Subjectivity abounds in this piece. I’ve no doubt that whatever I cite as my 10 most prominent cinematic pieces of chaff, there will be those who will cite at least 11 I have missed. You are more than welcome to point out the error of my judgement.
The 80s were a time of bad music, bad fashions and truly cringe-making hairstyles, but also a breeding ground for trash movies. I often wonder if the entire decade was invented just to provide something on which the middle classes of the 00s could base their kitschy parties.
With this in mind, and the fact that the past couple of years alone have produced some monumentally bad efforts at film-making, I present to you my ‘top’ 10 hide-behind-the-sofa-but-not-for-the-right-reason list. I think it would be unfair to give any one of these top billing, so the list is presented in no particular order.
Battlefield Earth (2000) At around $60-70m, a very expensive mess indeed. So much wrong with John Travolta’s adaptation of part one of L. Ron Hubbard’s housebrick-sized novel, it’s tough to know where to begin. That’s what you get for basing a story on the teachings of your spiritual leader – although it didn’t seem to do Mel Gibson any harm.
Catwoman (2004) Not even lightly greasing Halle Berry and sliding her into a skin-tight latex suit could save this film. The only plus point for Ms Berry is that she had the good grace to collect her Golden Raspberry (Razzie) award for Worst Actress in person.
Dirty Dancing (1987) OK, it misses the deadline by a year, and I just know that people are going to disagree. I don’t care – it was and remains utter rubbish. Flimsy storyline, hammy acting and some of the worst lines ever to (dis)grace our screens.
The Hottie and the Nottie (2008) I’ll admit I haven’t even seen the DVD case for this, but it has Paris Hilton in a starring role. The official figures show that only around 30 people saw this film on its opening weekend in the US.
The Bodyguard (1992) This one’s for James, who admitted to me he liked this film. It may have been late night in a bar somewhere, but he definitely did. Wooden acting, unbelievable dialogue and the dubious pleasure of Whitney ‘never sing one note when fifteen will do’ Houston warbling all over the place. Made me wish he’d turned up for work late and the villain had done her in.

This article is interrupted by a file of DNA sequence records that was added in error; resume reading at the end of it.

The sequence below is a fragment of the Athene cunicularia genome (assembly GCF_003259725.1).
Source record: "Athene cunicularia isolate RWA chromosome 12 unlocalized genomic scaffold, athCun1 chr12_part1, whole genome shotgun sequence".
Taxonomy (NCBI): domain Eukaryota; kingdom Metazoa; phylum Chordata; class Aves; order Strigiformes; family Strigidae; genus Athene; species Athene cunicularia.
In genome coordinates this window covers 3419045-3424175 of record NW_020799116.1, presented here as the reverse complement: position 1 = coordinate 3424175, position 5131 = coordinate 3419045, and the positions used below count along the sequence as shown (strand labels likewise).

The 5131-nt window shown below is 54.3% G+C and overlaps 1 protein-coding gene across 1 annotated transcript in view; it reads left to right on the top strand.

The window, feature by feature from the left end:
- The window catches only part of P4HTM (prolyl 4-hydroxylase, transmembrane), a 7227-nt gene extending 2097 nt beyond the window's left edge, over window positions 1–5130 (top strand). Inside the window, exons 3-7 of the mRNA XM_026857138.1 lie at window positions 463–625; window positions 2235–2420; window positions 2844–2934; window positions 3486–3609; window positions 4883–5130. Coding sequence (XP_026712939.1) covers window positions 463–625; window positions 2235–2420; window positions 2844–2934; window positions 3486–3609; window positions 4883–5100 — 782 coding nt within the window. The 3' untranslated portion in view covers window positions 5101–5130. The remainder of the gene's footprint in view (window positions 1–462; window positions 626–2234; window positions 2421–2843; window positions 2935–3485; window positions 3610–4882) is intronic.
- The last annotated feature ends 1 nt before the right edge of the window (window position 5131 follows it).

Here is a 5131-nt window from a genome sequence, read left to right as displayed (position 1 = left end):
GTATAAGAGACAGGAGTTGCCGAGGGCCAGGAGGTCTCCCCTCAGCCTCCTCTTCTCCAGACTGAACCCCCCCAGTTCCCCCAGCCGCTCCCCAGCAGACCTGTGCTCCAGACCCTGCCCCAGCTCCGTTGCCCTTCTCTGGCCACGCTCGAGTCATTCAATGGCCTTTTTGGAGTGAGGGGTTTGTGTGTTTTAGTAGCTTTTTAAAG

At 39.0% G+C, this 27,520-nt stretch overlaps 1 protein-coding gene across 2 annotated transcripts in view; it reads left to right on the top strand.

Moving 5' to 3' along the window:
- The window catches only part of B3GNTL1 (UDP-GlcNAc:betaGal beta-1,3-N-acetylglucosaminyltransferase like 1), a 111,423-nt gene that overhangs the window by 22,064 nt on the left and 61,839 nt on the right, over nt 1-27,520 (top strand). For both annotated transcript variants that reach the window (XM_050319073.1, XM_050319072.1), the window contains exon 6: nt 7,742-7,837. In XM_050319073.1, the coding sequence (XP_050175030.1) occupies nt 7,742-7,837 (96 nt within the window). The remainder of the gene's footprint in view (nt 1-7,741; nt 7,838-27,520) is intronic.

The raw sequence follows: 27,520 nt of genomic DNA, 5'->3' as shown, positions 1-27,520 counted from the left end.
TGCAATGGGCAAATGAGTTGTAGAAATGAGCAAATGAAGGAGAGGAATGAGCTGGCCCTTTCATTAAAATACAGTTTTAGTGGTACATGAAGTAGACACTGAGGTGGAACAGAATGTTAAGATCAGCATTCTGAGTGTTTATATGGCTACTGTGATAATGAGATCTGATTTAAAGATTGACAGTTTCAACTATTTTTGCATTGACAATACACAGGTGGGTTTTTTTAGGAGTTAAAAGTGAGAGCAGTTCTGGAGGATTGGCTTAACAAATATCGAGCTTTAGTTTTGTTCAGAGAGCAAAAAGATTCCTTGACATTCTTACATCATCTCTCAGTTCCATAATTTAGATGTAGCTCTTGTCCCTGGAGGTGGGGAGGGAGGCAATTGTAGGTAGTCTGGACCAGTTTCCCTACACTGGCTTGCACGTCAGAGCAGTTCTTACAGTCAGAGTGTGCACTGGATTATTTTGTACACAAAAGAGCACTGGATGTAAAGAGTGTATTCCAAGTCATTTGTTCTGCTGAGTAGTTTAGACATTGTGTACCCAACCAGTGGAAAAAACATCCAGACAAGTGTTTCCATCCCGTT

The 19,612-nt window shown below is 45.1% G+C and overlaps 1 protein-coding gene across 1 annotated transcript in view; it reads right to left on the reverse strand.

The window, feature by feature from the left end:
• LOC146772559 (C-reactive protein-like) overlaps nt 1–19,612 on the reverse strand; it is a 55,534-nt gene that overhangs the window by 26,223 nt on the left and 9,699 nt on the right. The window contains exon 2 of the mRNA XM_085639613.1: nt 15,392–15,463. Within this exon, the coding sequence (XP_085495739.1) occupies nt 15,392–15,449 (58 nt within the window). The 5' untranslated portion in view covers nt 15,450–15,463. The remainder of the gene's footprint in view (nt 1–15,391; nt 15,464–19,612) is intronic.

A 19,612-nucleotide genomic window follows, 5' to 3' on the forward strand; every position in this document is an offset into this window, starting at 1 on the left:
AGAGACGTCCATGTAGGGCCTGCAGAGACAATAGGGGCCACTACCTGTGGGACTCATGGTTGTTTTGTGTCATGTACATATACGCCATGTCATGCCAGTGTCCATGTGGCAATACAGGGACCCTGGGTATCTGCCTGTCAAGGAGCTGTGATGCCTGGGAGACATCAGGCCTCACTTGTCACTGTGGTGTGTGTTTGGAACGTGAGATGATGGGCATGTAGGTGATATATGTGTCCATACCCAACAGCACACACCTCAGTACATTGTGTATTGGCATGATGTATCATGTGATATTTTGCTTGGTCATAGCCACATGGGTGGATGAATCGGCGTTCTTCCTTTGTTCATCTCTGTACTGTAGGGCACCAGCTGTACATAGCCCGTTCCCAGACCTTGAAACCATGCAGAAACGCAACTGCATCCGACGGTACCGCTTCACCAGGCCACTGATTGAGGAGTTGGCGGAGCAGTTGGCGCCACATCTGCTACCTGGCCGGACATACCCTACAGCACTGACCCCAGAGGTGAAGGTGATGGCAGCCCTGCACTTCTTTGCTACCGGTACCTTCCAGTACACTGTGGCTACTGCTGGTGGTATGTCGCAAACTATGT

Batman and Robin (1997) Wooh! George Clooney, Uma Thurman, Arnold Schwarzenegger and even Alicia Silverstone for eye candy – what could possibly be wrong with this? As a life-long Batman fan I can say, without fear of contradiction, that pretty much everything about this was a celluloid travesty.
Lost in Translation (2003) I know I tend to go on about this, but really – what a waste of time and effort. A pair of unlikeable, whining Americans feel alienated for a variety of non-engaging reasons and swan around in Japan bitching about how terrible their lot is. This screenplay won an Oscar – a fact which remains a complete mystery to me. Described by the critics as “hilarious” and by almost everyone else as a pile of fetid dingo’s kidneys (with apologies to Douglas Adams for stealing his line).
Pearl Harbor (2001) So awful they couldn’t even spell ‘harbour’ properly. An historical dramatization of the inconsequential actions of some Japanese people against some American people in something called ‘World War 2′ set against the backdrop of two really interesting school chums who grow up and go off to war. Or something like that.
The Stepford Wives (2004) No, not the original one. Regular readers will know what a huge fan of remakes I am – especially when they’re as superbly executed as this. Take a very well-made and creepy 1975 movie with Nanette Newman (who I used to have a bit of thing about when I was younger, but that’s another story) and rip out all but the basic premise of it. Add the customary lacklustre performance by Bette Midler and chuck in Nicole Kidman so the chaps don’t fall asleep. What could possibly go wrong?
Brother Bear (2003) Crap. I took my son to see this (we have a deal, he gets to choose and so do I). When we left the cinema, I said to him “did you like it?” To which he replied “meh.” An apparently heart-warming story of a young Native American boy magically turned into a bear, who learns how to be one with the forest and have a greater respect for nature. Pass the bucket. Cloying, saccharine-sweet nonsense, voiced by Joaquin Phoenix who presumably had a large gas bill that quarter. Top it off with unmemorable songs written and performed by the least talented pop star ever, Phil Collins, and you’re onto a loser.
Wow. You will not believe how much I enjoyed that. Bile and vitriol in the comments, please.